By Bradley Carleton, Contributor
Normally, I like to use this venue to espouse the virtues and spiritual connections through hunting, fishing, foraging, and generally learning to find joy through immersion in the outdoors. But once in a while a story needs to be told of a particularly remarkable feat of an individual. I was recently assigned to write about such a person. I think that this kind of story needs to be told to recognize the innate healing power of joy and tenacity.
This past spring a young man with a passion for the outdoors- and particularly fishing- for a brief few weeks met a challenge that many of us would have met with despair. But this young man chose to overcome this painful and frightening obstacle to rise above it and prove that he is much more than what happens to him. He is a True Outdoorsman and worthy of the recognition that the Lake Champlain International Fishing Derbies have bestowed upon him.
His name is Zachary LaFountain. He is 13 years old and lives in Essex, VT with a wonderfully supportive family that acknowledges his love of fishing and promotes his passion. Zack began fishing at the age of three years old with his father’s grandfather, who he referred to as “Pep.” Pep taught him the fundamentals and ignited his love of fishing. When Pep passed away, Zack was only six years old, but the appreciation for fishing had already taken hold in this young man’s spirit.
According to his mother, Renee, Zack has never been a morning person. Except when it came to an opportunity to hunt, fish, or gather sap for his boiler.
Zack’s passion for fishing had taken him and his family all over the country in search of new species. He has been to the Dominican Republic and caught mahi-mahi, Hawaii for rainbow runners and peacock bass, amberjack and snook in Florida and of course, salmon in Pulaski and striped bass in the Hudson River. Every year his family would plan a vacation and always planned at least one day of fishing wherever they went. When I asked him what his favorite fish was, I was pleased to hear that it was a fish native to Vermont – the yellow perch. I asked him what he loved most about fishing and he quickly blurted out “the feeling of a bite on my line and then reeling it up”!
Everything this young man loves most about life was fishing. He never expected that one day, soon, his passion would be tested by overcoming great adversity.
On May 14 of this year, he met with an unfortunate accident that easily could have ended his life. He and a friend had been learning about a new spearfishing rod and were planning on trying it out on frogs. Then the idea of trying to knock over a cornstalk came into their imagination. As his friend swung the spearfishing rod around to aim at the fibrous form it accidentally discharged and the spear and the rod went into the right side of Zack’s skull, penetrating approximately 1-1/12” inches into his brain. His friend was in shock and Zack asked him to get him his phone so he could call his mother. They were on the backside of about seven acres. His mother rushed to the scene and called 911. He was transported to the hospital with paramedics still holding the rod to the side of his head so that it wouldn’t move and cause further damage. After several hours of operations, the doctors were able to remove the spear by sawing a hole in his skull, removing the spear from the bone, and then patching it back up.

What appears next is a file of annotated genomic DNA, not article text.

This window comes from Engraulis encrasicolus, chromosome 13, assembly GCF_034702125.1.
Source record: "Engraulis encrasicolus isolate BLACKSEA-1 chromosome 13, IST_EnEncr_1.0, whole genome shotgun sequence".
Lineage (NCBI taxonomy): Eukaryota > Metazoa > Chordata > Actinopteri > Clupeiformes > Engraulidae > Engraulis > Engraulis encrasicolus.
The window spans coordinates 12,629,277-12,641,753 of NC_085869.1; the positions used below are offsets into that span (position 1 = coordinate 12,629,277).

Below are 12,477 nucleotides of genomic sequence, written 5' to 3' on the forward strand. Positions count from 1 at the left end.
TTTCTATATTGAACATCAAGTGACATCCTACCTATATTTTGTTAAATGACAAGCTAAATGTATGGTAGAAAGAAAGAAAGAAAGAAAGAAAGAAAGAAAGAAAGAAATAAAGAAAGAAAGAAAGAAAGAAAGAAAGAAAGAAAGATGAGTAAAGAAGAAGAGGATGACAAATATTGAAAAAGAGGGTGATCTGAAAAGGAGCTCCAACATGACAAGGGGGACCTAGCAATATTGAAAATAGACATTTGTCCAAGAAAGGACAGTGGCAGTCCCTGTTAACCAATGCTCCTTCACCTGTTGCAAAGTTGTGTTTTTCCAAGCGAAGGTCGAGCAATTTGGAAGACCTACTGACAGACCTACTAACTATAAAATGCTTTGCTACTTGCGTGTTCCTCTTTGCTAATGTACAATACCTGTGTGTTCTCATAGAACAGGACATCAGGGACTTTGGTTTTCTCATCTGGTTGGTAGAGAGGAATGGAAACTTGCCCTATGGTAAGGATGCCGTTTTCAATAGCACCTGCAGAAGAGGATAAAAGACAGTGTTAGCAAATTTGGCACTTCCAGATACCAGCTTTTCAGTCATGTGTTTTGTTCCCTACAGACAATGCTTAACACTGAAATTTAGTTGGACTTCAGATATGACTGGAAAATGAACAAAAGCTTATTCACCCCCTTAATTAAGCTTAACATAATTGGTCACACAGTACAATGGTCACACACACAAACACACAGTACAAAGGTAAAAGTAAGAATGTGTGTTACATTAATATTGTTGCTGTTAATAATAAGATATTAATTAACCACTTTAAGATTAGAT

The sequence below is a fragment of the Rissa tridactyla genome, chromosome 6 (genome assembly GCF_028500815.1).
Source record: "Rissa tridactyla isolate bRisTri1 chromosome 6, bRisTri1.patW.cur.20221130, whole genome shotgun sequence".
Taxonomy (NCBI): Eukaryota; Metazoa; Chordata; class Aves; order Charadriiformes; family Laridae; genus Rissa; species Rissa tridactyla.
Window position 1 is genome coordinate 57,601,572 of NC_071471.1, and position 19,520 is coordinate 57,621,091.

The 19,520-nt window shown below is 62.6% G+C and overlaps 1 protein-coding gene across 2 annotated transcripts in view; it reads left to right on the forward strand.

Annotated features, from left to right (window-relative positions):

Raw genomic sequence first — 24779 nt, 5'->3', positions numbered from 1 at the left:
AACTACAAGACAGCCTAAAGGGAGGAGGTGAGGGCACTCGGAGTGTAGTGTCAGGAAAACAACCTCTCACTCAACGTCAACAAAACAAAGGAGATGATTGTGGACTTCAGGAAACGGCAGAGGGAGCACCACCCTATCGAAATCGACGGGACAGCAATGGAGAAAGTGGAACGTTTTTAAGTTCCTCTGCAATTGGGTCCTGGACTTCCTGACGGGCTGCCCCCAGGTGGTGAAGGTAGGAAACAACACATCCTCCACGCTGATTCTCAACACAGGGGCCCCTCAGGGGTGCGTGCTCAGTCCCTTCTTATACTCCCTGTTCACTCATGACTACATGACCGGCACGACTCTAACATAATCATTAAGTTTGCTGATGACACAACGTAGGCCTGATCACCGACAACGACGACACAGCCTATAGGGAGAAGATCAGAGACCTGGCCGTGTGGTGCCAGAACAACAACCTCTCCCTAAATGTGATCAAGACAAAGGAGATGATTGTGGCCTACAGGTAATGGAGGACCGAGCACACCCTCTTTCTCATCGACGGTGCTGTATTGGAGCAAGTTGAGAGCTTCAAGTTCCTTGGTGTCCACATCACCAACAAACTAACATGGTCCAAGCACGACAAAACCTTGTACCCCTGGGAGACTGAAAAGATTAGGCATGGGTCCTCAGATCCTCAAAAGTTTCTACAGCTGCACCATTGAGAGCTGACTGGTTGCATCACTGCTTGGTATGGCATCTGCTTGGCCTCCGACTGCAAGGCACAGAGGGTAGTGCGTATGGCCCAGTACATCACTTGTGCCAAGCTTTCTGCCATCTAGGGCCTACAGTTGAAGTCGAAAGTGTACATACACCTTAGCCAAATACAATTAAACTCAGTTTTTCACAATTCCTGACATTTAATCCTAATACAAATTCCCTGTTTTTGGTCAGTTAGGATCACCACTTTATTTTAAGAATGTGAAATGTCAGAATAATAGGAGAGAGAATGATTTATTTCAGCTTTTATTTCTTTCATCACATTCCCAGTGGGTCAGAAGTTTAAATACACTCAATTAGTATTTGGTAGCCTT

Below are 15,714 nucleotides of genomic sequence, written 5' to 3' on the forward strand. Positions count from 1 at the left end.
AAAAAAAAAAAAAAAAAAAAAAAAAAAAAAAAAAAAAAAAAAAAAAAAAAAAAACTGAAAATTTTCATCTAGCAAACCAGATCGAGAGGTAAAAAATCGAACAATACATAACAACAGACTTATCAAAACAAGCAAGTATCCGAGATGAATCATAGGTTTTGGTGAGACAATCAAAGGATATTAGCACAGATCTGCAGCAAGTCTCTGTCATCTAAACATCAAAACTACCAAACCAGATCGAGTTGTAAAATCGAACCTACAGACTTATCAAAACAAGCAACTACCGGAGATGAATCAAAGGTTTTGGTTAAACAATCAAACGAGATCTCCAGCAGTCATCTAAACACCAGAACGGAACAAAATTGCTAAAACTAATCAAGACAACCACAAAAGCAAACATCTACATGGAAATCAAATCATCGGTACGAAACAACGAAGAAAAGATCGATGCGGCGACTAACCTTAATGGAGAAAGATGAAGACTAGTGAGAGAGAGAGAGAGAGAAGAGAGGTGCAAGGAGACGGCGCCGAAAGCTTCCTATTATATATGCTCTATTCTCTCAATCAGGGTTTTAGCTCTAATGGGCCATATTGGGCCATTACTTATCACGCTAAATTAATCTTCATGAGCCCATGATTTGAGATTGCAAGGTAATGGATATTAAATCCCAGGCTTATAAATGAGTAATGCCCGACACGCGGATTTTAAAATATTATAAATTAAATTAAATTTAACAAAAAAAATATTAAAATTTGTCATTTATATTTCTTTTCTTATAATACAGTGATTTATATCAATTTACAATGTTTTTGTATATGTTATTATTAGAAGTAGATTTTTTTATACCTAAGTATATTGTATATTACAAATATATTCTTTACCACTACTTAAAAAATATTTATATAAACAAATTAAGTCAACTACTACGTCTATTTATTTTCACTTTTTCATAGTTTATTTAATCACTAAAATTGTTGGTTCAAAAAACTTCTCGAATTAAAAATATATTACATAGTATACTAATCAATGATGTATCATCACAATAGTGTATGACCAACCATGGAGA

Once it was determined that the surgery was a success and that it appeared there may be few side effects, the race to heal was on. It was only five weeks until the big LCI Father’s Day Derby that Zack had planned on fishing with his father, Brad, and his mother, Renee. This is where the test of true grit comes in. In a five-week period, Zack was determined to overcome this significant setback with courage and optimism. His passion for fishing was far greater than his pain and suffering. He knew that he just must be ready for the Derby. And fish he did!
It is this valor and tenacity that makes Zack the obvious winner of this year’s “LCI Sportsman of the Year,” It is an honor to have been asked to tell Zack’s story and I hope that anyone who meets this extraordinary young man is inspired to “fish on”!
Bradley Carleton is Executive Director of Sacred Hunter, a non-profit that seeks to educate the public on the spiritual connection of man to nature.